In this FDD Talk 2016 post, you’ll learn the following:
- Section I – Background information on the Domino’s Pizza franchise opportunity, including relevant news updates
- Section II – Estimated initial investment for a Domino’s Pizza franchise, based on Item 7 of the company’s 2016 FDD
- Section III – Presentation and analysis of Domino’s Pizza’s financial performance representations, based on Item 19 of the company’s 2016 FDD, including information on the:
- 2014, 2013, 2012, 2011, and 2010 average weekly unit sales for company-owned, franchised, and combined company-owned and franchised Domino’s Pizza Stores, including Domino’s Pizza Traditional Stores, Domino’s Pizza Non-Traditional Stores, and Domino’s Pizza Transitional Stores
- 2014, 2013, 2012, 2011, and 2010 store count at year-end for company-owned, franchised, and combined company-owned and franchised Domino’s Pizza Stores, including Domino’s Pizza Traditional Stores, Domino’s Pizza Non-Traditional Stores, and Domino’s Pizza Transitional Stores
- number of Domino’s Pizza Stores in operation at year-end 2014, 2013, 2012, 2011, and 2010 that achieved or exceeded the average weekly unit sales for the year
- average total variable costs, total fixed costs, and EBITDA for franchised Domino’s Pizza Stores that submitted complete and properly prepared profit and loss statements with average weekly unit sales of $9,000 to $10,000; $12,000 to $13,000; $15,000 to $16,000; and $18,000 to $19,000, respectively
Section I – Background Information
Domino’s Tapping Into Customers’ Mobile Habits
Consumers’ intensive focus on their mobile devices is leading Domino’s down the mobile trail as the company continues to invest in mobile ordering apps for multiple mobile operating systems, including wearable tech and game systems.
“The real growth engine for Domino’s is the mobile platform,” Chief Information Officer Kevin Vasconi told the Wall Street Journal in a February 2016 interview. Mobile apps, Vasconi said, “are going to be a big part of the strategy.”
Vasconi said customers using digital channels aren’t generally tied to one particular channel, but use whatever is most convenient. He plans to hire about 50 new IT staff in 2016 for the mobile push, which will include exploration of how to best integrate technology and data analytics into the ordering, dining and carry-out functions.
No-Touch Ordering App Launched
In fact, Domino’s even has a website, “Anyware,” that simply shows customers the different ways people can order a pizza.
They can already use an Easy Order Button, an emoji tweet, the Amazon Echo, the Apple watch, Smart TV or even the Xbox One. But to make ordering even easier, Domino’s in April 2016 launched a “no-touch” ordering app for mobile devices.
Once you set up the Zero Click app and input your pizza preferences, all you have to do is launch the app. As long as you order the same pizza all the time, you can just sit back and wait for it to arrive.
If you accidentally open the app, a 10-second countdown will give you a chance to stop the order. If you don’t make it in time, you’ll see an order confirmation.
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Pizza Robot Getting Tryout in New Zealand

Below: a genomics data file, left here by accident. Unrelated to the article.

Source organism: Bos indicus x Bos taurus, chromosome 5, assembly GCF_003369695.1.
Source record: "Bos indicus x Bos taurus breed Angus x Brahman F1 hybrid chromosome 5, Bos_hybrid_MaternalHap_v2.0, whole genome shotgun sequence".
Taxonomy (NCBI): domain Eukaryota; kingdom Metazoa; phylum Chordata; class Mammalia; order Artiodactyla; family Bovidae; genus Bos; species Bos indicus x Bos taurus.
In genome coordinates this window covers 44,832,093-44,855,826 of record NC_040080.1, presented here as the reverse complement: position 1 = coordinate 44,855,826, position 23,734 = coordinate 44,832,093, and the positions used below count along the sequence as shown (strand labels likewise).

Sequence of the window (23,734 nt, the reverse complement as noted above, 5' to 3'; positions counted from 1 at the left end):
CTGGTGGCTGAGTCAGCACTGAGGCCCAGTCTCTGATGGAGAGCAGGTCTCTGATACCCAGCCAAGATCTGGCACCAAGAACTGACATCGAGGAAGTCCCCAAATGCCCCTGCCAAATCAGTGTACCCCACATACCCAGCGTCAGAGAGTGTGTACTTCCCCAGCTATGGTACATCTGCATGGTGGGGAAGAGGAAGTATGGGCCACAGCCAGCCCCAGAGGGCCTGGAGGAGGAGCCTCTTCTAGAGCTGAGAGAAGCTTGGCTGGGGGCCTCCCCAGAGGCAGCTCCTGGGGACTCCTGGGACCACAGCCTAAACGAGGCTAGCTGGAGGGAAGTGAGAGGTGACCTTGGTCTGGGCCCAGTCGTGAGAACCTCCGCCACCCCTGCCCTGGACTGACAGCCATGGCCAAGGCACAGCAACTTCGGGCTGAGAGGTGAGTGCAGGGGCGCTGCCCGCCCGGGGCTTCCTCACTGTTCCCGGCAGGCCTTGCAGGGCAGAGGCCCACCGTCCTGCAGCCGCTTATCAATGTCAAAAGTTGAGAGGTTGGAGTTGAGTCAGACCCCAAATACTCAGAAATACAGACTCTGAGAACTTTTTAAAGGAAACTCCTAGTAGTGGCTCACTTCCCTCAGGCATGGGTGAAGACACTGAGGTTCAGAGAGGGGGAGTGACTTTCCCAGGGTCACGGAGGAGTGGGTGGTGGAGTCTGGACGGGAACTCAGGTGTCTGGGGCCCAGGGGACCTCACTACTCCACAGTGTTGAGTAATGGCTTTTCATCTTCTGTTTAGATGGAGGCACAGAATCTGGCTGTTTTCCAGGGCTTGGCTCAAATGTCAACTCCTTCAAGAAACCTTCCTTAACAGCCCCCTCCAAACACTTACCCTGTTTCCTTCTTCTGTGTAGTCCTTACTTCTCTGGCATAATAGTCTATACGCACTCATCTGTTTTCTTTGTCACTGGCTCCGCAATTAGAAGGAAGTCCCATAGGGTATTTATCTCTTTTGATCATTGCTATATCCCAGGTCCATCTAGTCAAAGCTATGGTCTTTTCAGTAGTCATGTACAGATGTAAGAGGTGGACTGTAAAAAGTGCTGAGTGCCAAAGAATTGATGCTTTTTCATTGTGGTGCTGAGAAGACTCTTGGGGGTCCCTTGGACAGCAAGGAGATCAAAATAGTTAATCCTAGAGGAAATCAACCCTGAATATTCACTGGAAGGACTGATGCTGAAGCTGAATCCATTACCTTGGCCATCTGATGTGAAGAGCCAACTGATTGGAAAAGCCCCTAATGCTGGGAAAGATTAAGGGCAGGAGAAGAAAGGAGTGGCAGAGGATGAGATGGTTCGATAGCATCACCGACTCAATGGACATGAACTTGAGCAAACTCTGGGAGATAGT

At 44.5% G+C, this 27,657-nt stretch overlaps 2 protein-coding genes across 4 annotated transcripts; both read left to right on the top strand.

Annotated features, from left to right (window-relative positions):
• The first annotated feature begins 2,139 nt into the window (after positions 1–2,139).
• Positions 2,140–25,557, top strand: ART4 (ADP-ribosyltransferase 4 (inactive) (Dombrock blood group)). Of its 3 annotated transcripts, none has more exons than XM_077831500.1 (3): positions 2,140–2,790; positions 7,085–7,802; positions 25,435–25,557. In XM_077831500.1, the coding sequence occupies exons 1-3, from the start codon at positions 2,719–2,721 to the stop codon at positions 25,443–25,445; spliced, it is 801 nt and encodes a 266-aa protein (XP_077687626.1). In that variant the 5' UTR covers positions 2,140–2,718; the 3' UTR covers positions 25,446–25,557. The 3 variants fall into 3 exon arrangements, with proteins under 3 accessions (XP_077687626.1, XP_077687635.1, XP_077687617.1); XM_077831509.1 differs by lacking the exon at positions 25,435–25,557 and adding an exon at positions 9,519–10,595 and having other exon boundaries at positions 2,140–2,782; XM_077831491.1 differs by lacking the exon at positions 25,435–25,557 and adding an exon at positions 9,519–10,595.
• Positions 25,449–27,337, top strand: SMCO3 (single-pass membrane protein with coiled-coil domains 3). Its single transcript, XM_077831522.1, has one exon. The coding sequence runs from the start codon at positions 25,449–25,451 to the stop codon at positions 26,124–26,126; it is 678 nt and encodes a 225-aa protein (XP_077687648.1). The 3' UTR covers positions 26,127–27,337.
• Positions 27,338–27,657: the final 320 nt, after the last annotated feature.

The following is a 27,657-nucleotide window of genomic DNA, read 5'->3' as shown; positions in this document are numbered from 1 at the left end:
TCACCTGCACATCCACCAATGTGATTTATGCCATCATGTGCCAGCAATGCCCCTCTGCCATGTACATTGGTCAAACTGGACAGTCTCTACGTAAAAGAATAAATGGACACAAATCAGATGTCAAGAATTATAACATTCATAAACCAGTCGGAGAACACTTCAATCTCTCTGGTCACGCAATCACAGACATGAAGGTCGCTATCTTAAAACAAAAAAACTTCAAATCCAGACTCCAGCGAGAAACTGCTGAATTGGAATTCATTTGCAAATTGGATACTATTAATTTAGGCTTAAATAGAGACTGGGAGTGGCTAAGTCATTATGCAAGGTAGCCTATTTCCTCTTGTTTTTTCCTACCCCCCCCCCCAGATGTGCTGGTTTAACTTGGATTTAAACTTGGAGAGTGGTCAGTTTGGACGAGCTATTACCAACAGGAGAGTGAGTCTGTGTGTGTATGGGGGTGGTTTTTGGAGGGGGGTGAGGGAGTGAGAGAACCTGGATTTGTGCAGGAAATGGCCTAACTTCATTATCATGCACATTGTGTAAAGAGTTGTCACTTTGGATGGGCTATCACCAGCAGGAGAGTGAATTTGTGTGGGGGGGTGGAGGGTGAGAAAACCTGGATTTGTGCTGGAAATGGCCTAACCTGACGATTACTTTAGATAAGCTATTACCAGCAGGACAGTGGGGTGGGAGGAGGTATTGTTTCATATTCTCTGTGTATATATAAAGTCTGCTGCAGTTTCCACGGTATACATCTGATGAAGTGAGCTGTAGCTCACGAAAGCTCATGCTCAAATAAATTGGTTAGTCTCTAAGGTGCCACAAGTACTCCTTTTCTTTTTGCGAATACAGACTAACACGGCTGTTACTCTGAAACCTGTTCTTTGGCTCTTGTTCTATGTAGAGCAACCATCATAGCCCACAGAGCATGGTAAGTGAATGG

A step up from mobile apps is the pizza robot being given a trial run in New Zealand. In March 2016, the company announced that the autonomous robot had successfully delivered its first pizza.
The vehicle’s development began in 2015. The four-wheel robot can carry up to 10 pizzas, along with beverages, and can go 20 kilometers from the store before it needs its battery charged. A customer unlocks an order by entering a code.
It’s uncertain how the robot would escape the potential of theft or vandalism, although the company has said surveillance will be included.
Brothers Started Pizza Business
Domino’s was founded in Ypsilanti, Mich., in 1960 by brothers Tom and James Monaghan. James left the company eight months later; Tom went on to start franchising in 1967. By 1983 the chain had surpassed 1,000 locations and opened its first international restaurant in Winnipeg, Manitoba, Canada. Domino’s is now the second-largest franchised pizza chain in the United States, following Pizza Hut.
Tom Monaghan retired in 1998, selling 93 percent of the company to Bain Capital, who took Domino’s public in 2004. Monaghan owns the campus where the chain is headquartered at the Domino Farms Office Park in Ann Arbor Charter Township, Michigan.
Chain Has Presence in More Than 80 Countries
Domino’s now has more than 12,600 pizza stores in the United States, Canada, Europe and Africa, and sells pizza in more than 80 countries.
The stores sell regular, pan and thin-crust pizza, from classics like pepperoni and sausage to specialty pies like the Philly Cheese Steak Pizza and the Pacific Veggie Pizza. The chain also sells pastas, sandwiches, chicken, breadsticks and buffalo wings.
Domino’s Sued for Shorting Workers
New York Attorney General Eric T. Schneiderman filed a lawsuit in May 2016 against Domino’s Pizza Inc., Domino’s Pizza LLC and Domino’s Pizza Franchising LLC, along with three Domino’s franchisees, alleging that workers were underpaid at least $565,000 at 10 New York stores.
An investigation allegedly revealed that Domino’s urged franchisees to use payroll reports from “PULSE,” the company’s computer system, even though the company had known for years that that program under-calculated gross wages.
Section II – Estimated Costs
- Please click here for detailed estimates of Domino’s Pizza franchise costs, based on Item 7 of the company’s 2016 FDD (updated).
Section III – Financial Performance Representations (Item 19, 2016 FDD) and Analysis
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